French philosophy student Alice falls in love with a boy, “Rabbit,” at a masked ball in London, and takes him home. The next morning, Rabbit has disappeared, along with any indication that their night together ever occurred. Determined to find him, Alice sets out through a Brexit London that has turned very strange indeed, aided by the psychologist / detective Dr. Cat Pillar, BA, as reality, nightmare and cinema blur into each other.
Featuring: Vanessa Redgrave,
, Sophie Vavasseur
, Adrian McLoughlin
Alice, Through the Looking is a rebellion against the stultifying conservatism that bleeds through English language film and drama (with ever fewer honourable exceptions).
It’s a wild work that rejects Dickensian narrative arcs, clear motivations, morals and all of that nonsense as an inaccurate way of presenting an age in which we live plotlessly in unnarrativisable panic, distraction and vacillation – and in which the only thing that is unforgivable is to be boring.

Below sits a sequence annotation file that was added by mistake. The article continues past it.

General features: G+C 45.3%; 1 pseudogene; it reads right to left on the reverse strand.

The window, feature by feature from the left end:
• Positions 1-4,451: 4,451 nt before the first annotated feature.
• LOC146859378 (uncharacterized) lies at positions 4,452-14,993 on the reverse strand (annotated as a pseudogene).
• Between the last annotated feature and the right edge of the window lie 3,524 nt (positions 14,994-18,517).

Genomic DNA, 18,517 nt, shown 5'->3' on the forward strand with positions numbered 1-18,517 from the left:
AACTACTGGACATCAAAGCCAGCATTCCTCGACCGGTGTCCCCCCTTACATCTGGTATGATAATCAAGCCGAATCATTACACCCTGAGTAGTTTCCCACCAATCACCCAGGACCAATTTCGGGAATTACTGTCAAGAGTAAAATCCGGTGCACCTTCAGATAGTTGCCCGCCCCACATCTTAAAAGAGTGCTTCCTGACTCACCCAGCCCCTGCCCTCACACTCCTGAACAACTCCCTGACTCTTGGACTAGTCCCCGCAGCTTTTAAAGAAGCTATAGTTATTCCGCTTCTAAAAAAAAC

Its Holy Trinity is Jean-Luc Godard, David Lynch and Monty Python: it embraces equally the philosophically highbrow and the self-consciously silly alike, and frequently gets to wondering which is which.
In short, Alice is a work that should frustrate, confuse and enrage as much as delight and amuse, dancing in the shadow of radical cinematic traditions past, while, both formally and conceptually, having few obvious contemporaries.